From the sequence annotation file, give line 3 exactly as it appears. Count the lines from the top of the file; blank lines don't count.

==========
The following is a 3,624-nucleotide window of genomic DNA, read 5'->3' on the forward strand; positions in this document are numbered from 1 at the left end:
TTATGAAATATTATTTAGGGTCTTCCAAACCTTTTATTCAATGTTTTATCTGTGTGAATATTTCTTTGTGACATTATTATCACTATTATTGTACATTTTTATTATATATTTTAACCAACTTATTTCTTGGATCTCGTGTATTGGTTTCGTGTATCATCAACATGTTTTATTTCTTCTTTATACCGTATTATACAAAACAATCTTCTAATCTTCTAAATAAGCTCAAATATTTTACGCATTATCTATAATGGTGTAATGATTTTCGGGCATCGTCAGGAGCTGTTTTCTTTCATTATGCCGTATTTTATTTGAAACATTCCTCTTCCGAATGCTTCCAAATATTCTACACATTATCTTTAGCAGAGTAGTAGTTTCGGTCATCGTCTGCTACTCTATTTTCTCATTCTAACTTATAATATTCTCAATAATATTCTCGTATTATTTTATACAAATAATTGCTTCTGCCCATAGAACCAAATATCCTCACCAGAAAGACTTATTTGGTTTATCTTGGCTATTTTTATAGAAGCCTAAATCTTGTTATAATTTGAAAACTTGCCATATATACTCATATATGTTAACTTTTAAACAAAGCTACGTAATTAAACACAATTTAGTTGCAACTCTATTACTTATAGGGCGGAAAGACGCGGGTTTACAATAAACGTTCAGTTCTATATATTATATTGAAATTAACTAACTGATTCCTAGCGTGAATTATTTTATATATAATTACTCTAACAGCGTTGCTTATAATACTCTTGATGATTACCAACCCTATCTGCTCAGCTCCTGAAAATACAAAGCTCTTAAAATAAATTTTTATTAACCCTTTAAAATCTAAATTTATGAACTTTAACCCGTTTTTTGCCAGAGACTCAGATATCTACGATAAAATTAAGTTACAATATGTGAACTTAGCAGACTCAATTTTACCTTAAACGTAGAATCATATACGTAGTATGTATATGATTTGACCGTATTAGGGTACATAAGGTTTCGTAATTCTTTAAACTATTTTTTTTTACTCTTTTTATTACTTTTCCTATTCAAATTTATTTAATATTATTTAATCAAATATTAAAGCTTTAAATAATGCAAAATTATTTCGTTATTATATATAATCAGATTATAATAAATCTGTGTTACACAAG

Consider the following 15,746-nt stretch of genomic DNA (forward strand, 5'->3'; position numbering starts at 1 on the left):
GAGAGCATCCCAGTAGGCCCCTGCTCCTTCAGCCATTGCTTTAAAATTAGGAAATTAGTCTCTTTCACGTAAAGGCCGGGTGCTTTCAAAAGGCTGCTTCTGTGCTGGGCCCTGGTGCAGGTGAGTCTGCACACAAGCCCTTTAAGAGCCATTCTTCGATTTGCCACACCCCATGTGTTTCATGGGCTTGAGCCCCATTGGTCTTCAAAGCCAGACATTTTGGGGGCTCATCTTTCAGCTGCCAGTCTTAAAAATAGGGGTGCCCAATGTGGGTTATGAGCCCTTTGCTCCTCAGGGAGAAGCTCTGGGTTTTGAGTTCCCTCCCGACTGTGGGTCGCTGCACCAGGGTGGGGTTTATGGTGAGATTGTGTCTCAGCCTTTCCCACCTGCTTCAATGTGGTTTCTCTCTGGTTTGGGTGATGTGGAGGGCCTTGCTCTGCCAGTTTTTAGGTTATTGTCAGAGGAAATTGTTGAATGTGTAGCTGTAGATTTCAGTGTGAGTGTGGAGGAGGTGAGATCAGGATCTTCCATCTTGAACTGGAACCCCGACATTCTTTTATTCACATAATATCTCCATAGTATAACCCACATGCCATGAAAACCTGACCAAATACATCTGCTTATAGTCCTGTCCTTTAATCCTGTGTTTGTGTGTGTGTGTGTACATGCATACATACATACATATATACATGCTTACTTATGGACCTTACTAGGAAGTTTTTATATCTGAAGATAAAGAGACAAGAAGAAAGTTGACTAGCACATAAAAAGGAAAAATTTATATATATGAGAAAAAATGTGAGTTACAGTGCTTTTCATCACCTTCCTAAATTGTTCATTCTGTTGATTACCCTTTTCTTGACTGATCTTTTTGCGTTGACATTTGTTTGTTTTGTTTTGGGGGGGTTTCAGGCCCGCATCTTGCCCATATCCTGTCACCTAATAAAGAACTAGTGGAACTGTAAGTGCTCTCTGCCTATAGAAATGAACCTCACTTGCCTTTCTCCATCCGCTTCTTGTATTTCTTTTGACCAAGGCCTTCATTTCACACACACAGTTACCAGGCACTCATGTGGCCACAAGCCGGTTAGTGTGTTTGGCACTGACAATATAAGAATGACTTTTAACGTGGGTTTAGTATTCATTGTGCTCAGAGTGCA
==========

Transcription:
Consider the following 15,746-nt stretch of genomic DNA (forward strand, 5'->3'; position numbering starts at 1 on the left):